Francis McDonagh has worked on South American development issues for over twenty years. He is currently Andes programme manager for CAFOD, with responsibility for the organisation's work in Colombia, Peru and Bolivia.
Dr Randolph Kent
Dr Randolph Kent, Director of the Humanitarian Futures Programme, King's College, London, has more than 25 years' practical and policy engagement in the provision of emergency assistance, mainly serving with the United Nations in situations of both natural disaster and conflict. He served as UN Resident and Humanitarian Coordinator for Somalia, UN Humanitarian Coordinator in Kosovo and Rwanda, Chief of the UN Emergency Unit in Sudan and Chief of Emergency Prevention and Preparedness in Ethiopia. He was also Special Advisor to the Under-Secretary-General for Humanitarian Affairs from 1995-6. He holds a PhD from the London School of Economics.
Dr Sobona Mtisi
Sobona Mtisi is a Research Officer at the Overseas Development Institute, Water Policy Programme, with a background in sociology, demography, and holds a PhD in International Development. Sobona has over seven years research experience on water governance and policy processes and their implications on social and economic development in southern Africa, particularly in Zimbabwe. His current research interest focuses on the contributions of water to growth and development in the context of climate change in Africa. Currently, Sobona is leading a climate change and development project in Zimbabwe working with government agencies, research and academic institutions, civil society organisation and NGOs. The project is aimed at developing a National Climate Change and Development Strategy for the country with contributions from a broad spectrum of organisations.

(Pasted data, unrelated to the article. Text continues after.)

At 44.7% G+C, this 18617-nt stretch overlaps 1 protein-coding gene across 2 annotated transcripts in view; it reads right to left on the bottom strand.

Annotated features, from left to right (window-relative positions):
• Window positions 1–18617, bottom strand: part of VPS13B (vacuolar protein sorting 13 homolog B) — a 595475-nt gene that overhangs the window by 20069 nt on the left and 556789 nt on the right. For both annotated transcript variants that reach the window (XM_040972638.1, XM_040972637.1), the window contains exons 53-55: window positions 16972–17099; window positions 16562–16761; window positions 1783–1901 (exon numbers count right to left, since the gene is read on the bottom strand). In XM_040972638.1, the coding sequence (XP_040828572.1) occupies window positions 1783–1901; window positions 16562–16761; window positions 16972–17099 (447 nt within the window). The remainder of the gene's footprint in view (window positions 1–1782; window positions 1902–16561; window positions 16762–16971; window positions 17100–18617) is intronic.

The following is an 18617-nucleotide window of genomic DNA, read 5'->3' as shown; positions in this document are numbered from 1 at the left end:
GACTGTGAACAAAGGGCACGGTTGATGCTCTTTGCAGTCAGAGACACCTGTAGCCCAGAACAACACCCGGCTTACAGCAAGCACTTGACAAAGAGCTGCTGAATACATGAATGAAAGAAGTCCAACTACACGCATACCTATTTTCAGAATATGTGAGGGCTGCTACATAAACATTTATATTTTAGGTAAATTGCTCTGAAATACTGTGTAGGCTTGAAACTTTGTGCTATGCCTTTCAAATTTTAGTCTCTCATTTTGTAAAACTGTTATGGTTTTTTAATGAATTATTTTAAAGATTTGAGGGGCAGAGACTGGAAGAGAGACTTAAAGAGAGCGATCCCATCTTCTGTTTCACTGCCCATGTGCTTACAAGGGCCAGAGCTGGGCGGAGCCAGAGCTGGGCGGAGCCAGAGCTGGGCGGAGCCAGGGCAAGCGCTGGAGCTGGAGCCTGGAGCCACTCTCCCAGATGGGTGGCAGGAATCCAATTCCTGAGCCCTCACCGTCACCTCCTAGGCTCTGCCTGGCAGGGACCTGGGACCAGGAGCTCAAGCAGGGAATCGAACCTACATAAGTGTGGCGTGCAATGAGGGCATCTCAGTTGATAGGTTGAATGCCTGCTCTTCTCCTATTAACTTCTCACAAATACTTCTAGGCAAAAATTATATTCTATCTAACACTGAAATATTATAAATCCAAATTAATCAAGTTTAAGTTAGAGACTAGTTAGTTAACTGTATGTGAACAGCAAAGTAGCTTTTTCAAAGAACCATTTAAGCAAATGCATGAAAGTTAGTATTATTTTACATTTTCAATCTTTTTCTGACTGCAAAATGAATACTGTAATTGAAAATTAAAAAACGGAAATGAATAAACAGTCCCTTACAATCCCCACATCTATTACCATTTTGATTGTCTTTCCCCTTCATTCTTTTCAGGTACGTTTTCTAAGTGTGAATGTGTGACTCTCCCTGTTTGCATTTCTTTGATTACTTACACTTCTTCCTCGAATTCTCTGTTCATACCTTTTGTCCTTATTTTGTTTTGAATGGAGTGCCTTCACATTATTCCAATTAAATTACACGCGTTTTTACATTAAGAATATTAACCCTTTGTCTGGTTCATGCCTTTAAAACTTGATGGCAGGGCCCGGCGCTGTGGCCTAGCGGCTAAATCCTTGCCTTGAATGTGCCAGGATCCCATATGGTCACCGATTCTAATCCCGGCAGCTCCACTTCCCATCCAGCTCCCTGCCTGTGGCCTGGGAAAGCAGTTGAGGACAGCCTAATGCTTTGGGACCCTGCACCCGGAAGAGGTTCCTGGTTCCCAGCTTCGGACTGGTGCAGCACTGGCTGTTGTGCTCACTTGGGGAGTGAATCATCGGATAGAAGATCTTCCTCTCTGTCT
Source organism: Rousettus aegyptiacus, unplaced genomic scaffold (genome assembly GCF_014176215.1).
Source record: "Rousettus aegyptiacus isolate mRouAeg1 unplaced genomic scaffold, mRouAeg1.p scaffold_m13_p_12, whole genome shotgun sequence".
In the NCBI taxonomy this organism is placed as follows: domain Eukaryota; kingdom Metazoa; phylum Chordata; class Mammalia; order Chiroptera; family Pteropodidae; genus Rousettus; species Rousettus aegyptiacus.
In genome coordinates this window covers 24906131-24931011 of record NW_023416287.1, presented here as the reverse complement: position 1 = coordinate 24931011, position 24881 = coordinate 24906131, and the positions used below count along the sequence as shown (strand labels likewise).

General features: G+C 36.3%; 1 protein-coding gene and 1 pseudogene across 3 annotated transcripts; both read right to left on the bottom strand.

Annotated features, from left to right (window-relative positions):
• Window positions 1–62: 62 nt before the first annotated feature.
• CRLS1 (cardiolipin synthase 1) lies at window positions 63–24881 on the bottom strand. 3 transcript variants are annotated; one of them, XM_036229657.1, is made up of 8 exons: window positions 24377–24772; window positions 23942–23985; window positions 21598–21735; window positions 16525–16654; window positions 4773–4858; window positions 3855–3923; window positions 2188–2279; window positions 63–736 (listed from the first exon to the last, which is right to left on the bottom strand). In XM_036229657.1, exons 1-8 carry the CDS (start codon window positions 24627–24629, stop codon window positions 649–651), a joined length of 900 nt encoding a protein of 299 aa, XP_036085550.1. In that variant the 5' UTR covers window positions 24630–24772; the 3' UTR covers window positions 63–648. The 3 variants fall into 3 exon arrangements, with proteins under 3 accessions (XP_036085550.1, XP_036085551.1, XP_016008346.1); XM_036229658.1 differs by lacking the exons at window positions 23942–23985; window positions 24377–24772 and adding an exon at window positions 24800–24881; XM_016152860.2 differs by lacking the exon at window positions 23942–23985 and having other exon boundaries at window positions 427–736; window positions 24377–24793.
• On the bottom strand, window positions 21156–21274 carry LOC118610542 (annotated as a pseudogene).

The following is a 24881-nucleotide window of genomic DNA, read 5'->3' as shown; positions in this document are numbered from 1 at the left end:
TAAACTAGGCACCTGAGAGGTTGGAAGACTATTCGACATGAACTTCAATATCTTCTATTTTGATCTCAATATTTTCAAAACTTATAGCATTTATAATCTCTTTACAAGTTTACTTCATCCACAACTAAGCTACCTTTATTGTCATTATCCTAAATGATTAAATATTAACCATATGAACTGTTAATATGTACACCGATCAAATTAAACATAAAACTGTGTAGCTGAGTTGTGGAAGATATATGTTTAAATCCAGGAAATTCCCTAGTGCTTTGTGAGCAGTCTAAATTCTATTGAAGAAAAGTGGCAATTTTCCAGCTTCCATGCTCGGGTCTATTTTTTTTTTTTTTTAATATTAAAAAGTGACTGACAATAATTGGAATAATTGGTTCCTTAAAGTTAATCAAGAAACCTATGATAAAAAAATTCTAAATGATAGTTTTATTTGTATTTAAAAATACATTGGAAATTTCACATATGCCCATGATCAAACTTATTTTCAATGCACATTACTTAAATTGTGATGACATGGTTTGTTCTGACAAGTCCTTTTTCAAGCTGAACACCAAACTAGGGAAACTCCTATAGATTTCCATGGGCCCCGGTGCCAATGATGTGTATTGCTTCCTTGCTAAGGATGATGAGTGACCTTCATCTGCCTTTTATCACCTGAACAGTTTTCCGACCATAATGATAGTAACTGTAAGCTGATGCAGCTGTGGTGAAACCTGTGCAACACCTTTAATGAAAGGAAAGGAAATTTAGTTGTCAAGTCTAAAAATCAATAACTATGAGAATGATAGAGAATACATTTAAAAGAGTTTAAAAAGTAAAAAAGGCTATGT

Beth walker is researcher and commissioning editor for the Third Pole (www.thethirdpole.net), a chinadialogue project that aims to inform, debate and foster constructive cooperation on the regional environmental and climate crisis in the Himalaya and the Tibetan Plateau. Beth is a fluent Chinese speaker and has worked extensively in Beijing and southwest China for health and environmental NGOs. She is co-author of the report "Waters of the Third Pole: sources of threat, sources of survival". She has an MSc in Development Management from the LSE and a first class BA in Chinese from Oxford University.
Keynote lecture by Frank Furedi, University of Kent
Communicating disasters: the cultural script of a 21st century pandemic
Chair: Graham Hart (UCL Infection and Population Health)
Professor Frank Furedi